My data analysis is now underway. After reviewing a number of textbooks and checking out video lectures and podcasts on qualitative coding, I finally made the essential step – printed out the first interview transcript. In actual fact, this action alone was a result of deliberation as I was considering using one of the professional computer programs for qualitative data analysis known in academic circles as CAQDAS (Computer Assisted Qualitative Data Analysis Software). As tempting an option as it was, I have eventually failed to make a convincing case for using CAQDAS for my small-scale project (the fact that relevant training events at the university are all fully booked until spring didn’t help either). Yet, CAQDAS (Atlas, Nvivo and Maxqda are the most popular programs) are widely used and loudly praised for the multitude of helpful functions they offer – apart from the major purpose of effective storage, organization, management and retrieval of data, they are also useful for collecting, organizing and citing research sources, transcribing interviews, and so on. Another important advantage of CAQDAS is that they are equally helpful in working with many different types of non-numerical data other than interviews, such as images, videos, web pages, and social media sites. In short, these tools are indispensable for those analysts who are working with vast amounts of data or in large research teams and looking for the ways to facilitate and speed up the analysis process. However, learning how to operate the CAQDAS is itself a time-consuming enterprise, and it is worth weighing the possible benefits of using the software against time and efforts required to master it. Moreover, the majority of qualitative methodologists seem to agree that computer-aided analysis cannot quite replace the old-school paper and pencil method for “there is something to be said for a large area of desk or table space with multiple pages or strips of paper spread out to see the smaller pieces of the larger puzzle – a literal perspective not always possible on a computer’s monitor screen” (Saldaña, 2012, p. 22).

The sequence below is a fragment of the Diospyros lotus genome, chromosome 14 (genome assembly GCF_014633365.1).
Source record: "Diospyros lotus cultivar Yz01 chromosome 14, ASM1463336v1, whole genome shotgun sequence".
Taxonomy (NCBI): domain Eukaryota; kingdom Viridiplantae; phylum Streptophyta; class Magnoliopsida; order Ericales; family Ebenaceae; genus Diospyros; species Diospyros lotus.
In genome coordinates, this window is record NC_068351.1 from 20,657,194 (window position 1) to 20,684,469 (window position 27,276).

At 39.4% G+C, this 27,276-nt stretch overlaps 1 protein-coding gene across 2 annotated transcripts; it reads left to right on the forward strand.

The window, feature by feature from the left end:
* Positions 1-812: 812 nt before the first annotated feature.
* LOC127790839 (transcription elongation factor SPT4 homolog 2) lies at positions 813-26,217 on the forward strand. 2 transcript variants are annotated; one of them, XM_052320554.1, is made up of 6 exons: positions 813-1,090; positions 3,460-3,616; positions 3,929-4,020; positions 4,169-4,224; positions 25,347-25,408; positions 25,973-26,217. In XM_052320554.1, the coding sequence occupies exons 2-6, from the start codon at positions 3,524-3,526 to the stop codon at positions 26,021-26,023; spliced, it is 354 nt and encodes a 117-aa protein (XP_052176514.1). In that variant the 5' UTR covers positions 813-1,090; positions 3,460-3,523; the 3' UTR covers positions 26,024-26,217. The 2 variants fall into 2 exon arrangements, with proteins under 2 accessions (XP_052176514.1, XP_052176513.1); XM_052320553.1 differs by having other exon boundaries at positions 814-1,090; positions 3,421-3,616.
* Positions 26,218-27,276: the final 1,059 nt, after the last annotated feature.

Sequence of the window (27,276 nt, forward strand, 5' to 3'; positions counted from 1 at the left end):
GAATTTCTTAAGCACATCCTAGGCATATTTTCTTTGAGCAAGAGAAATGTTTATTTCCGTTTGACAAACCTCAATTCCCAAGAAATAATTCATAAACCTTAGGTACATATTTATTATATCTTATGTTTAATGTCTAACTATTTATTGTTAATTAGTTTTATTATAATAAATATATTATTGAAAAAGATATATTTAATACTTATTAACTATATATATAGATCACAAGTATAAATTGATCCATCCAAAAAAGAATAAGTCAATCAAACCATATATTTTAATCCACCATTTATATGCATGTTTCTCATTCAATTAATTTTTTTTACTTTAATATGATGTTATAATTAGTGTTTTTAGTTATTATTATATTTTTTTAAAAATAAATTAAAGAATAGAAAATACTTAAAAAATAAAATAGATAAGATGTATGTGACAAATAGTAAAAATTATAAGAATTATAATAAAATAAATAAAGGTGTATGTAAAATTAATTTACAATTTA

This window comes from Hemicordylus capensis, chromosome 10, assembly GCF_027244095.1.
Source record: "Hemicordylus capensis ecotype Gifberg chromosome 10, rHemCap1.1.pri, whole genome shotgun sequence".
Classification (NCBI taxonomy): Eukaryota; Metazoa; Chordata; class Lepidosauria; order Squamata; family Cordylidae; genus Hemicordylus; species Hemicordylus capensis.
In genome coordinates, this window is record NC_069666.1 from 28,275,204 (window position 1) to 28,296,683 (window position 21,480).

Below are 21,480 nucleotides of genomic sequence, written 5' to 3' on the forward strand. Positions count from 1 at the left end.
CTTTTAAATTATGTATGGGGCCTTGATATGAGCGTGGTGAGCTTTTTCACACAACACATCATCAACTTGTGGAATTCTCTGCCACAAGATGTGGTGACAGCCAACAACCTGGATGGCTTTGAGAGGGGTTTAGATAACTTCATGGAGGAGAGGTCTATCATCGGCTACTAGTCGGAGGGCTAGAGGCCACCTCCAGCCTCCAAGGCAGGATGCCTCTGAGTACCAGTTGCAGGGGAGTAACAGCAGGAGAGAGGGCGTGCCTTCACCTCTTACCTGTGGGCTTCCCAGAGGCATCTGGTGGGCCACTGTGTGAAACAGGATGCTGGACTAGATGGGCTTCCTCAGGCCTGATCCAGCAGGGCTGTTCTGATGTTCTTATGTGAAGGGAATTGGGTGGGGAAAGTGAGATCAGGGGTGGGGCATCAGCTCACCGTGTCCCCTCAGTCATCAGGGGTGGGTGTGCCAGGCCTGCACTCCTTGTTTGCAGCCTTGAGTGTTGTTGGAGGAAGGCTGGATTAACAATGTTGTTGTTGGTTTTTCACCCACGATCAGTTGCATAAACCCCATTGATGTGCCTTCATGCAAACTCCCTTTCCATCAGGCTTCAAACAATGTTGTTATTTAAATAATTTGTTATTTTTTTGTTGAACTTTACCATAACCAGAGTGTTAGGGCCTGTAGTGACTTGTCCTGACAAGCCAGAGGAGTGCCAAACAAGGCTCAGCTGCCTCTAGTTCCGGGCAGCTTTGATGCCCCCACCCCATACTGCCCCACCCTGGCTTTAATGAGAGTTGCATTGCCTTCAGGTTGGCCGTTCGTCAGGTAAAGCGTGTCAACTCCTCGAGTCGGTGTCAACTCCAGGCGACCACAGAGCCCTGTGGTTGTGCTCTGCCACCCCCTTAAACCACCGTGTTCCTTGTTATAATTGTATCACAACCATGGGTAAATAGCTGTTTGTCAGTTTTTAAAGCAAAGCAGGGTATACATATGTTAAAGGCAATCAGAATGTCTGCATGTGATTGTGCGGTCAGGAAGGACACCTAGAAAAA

Inspired by the above quote (a mental image of a devoted researcher fully immersed in his data, out of touch with reality in search for the answers to the ultimate questions of life instantly emerged in my mind… is that not the ideal vision we all secretly cherish?), I too decided to go with the more traditional methods and tools – hard-copy printouts, hand-sharpened pencils, and coloured highlighters for a lot of circling, underlining and note-taking activity to be undertaken on the 42 pages of the first interview transcript. The choice of the interview to work on first also was not accidental – I deliberately started the analysis with one of my most interesting and richest cases as I expect it to generate a variety of codes, suggest helpful categories and raise some meaningful concepts and themes. This, I hope, will help me see the big picture emergent from my data and bring it upon the remaining cases to reach a clear vision of each individual life story as well as a holistic understanding of my overarching research concerns.
Finally, before starting the analysis I wanted to choose a specific coding method to guide me through the data. Saldaña’s coding manual presented a dozen of different approaches, and I felt overwhelmed and somewhat lost amidst the unfamiliar terminology and descriptions of methods many of which seemed equally suitable for my study. I have eventually decided to stick with the good old thematic analysis but elaborate it further by applying Emotion Coding, which I found to suit brilliantly both my theoretical framework and key research goals (indeed, human emotionality is one of the key concepts underpinning Margaret Archer’s understanding of how individuals attain distinct personal identities which is precisely what I aim to explore with respect to ethical consumers).
All that was left to do then is to wear my analytical lens and immerse myself into the subjects’ life stories. This is where I currently am in my research, and I will continue to record the progress of my data analysis, with all its pleasures and pains.
Saldaña, J. (2012). The coding manual for qualitative researchers (No. 14). Sage.